That being said, if I'm right, it almost certainly evolved over the centuries. I think the biggest differences between the Muay systems and the old Chinese systems is the detail and emphasis on the Thai clinch and the importance attributed to the round kick. Who knows if that was always an integral part of the style, or if it developed later?
    Quote Originally Posted by YouKnowWho View Post
    This is 100% TCMA principle. It may be used in non-TCMA also. Since I did learn it from TCMA, I have to say it's TCMA principle.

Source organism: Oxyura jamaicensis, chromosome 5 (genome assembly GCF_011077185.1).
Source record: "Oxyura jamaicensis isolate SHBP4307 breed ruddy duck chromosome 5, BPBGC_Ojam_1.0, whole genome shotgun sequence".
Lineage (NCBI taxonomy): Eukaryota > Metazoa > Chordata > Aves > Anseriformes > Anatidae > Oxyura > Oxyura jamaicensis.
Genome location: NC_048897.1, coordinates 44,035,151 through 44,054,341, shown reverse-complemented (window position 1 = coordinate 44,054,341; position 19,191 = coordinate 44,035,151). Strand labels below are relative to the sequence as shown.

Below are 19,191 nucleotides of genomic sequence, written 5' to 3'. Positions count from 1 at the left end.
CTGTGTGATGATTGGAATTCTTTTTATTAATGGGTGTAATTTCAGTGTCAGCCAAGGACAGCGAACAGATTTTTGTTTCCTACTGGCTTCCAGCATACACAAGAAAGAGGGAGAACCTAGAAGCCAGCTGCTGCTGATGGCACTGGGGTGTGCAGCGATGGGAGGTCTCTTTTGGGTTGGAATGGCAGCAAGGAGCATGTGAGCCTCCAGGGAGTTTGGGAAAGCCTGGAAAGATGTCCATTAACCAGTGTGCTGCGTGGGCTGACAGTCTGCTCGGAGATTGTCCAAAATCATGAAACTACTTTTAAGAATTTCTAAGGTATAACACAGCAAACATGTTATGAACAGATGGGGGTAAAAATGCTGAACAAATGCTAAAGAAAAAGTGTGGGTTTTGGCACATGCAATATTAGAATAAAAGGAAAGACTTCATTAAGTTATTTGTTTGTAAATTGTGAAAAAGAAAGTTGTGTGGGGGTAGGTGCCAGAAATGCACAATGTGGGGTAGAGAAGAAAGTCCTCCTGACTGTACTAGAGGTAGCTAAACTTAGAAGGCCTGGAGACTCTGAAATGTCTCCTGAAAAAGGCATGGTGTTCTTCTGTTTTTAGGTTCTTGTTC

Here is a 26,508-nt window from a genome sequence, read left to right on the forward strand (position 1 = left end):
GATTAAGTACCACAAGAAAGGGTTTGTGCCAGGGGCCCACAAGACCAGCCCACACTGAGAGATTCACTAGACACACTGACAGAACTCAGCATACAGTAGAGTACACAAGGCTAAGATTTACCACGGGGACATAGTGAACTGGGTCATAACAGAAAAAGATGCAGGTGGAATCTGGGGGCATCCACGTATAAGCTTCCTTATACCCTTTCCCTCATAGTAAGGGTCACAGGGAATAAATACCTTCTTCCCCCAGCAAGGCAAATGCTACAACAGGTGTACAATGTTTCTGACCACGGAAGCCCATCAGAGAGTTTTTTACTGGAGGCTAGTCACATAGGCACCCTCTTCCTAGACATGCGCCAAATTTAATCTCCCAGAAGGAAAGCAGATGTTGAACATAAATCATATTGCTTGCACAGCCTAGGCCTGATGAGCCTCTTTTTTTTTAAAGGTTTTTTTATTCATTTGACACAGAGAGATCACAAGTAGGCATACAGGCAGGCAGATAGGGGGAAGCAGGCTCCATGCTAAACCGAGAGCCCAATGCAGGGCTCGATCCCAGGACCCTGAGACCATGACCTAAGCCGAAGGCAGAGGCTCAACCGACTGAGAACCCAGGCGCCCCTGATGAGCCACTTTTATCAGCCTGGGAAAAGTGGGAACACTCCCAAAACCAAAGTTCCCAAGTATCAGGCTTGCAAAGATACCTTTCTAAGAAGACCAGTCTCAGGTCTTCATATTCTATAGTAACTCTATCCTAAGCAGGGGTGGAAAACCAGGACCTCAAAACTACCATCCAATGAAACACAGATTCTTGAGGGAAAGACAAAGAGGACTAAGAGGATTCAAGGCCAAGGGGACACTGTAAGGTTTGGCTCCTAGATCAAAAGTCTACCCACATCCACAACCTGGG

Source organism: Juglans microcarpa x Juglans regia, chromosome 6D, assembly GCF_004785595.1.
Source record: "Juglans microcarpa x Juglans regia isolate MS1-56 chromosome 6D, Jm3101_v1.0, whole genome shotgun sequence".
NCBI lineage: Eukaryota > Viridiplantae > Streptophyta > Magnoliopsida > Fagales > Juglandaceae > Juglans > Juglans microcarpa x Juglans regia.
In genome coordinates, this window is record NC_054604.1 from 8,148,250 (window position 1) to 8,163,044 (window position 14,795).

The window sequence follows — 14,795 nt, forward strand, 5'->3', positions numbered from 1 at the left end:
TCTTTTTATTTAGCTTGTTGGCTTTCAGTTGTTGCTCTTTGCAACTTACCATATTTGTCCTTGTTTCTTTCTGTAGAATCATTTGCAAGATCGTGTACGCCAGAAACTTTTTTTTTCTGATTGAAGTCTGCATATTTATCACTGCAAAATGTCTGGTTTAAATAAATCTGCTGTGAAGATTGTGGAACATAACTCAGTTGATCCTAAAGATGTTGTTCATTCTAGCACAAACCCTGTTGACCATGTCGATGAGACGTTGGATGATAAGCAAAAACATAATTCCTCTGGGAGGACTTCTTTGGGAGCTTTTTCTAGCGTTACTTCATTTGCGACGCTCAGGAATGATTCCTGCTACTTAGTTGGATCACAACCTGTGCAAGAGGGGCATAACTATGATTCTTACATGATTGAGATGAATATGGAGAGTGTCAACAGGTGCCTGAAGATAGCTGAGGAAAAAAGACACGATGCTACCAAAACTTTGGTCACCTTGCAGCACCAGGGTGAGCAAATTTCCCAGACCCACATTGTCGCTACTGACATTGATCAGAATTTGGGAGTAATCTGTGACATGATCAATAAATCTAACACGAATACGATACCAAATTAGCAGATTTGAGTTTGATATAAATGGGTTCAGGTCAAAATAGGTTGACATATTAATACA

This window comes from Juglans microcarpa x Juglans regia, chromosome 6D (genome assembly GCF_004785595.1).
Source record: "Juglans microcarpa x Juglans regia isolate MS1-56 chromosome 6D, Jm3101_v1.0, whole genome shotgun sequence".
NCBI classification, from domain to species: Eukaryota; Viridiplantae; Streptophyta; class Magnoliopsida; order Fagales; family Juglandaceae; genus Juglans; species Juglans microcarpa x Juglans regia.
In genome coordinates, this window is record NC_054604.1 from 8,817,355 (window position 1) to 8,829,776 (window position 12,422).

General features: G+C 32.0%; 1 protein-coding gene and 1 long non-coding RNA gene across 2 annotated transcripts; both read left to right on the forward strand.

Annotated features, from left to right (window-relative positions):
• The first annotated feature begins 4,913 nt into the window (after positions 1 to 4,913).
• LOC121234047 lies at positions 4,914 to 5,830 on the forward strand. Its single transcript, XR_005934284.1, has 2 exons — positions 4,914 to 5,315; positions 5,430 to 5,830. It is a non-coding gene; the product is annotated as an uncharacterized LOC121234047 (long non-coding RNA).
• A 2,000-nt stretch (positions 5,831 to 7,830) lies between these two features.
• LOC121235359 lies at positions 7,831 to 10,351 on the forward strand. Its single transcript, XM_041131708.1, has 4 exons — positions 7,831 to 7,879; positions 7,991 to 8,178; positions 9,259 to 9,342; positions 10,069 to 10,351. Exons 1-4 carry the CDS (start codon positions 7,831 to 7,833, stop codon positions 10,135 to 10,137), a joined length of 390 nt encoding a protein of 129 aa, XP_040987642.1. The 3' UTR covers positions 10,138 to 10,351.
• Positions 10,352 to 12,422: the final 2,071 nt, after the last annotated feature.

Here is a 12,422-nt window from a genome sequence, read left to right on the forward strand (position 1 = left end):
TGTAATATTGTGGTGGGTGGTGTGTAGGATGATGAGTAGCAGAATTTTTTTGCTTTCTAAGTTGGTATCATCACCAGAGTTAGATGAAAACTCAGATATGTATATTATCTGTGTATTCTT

Quote Originally Posted by YouKnowWho View Post
    We should not use "TCMA is more than combat" as excuse for not "evolving".

    You can have Kung Fu in cooking, it really has nothing to do with fighting!

  9. #24
    Join Date
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    Quote Originally Posted by Kellen Bassette View Post
    I think the biggest differences between the Muay systems and the old Chinese systems is the detail and emphasis on the Thai clinch and the importance attributed to the round kick. Who knows if that was always an integral part of the style, or if it developed later?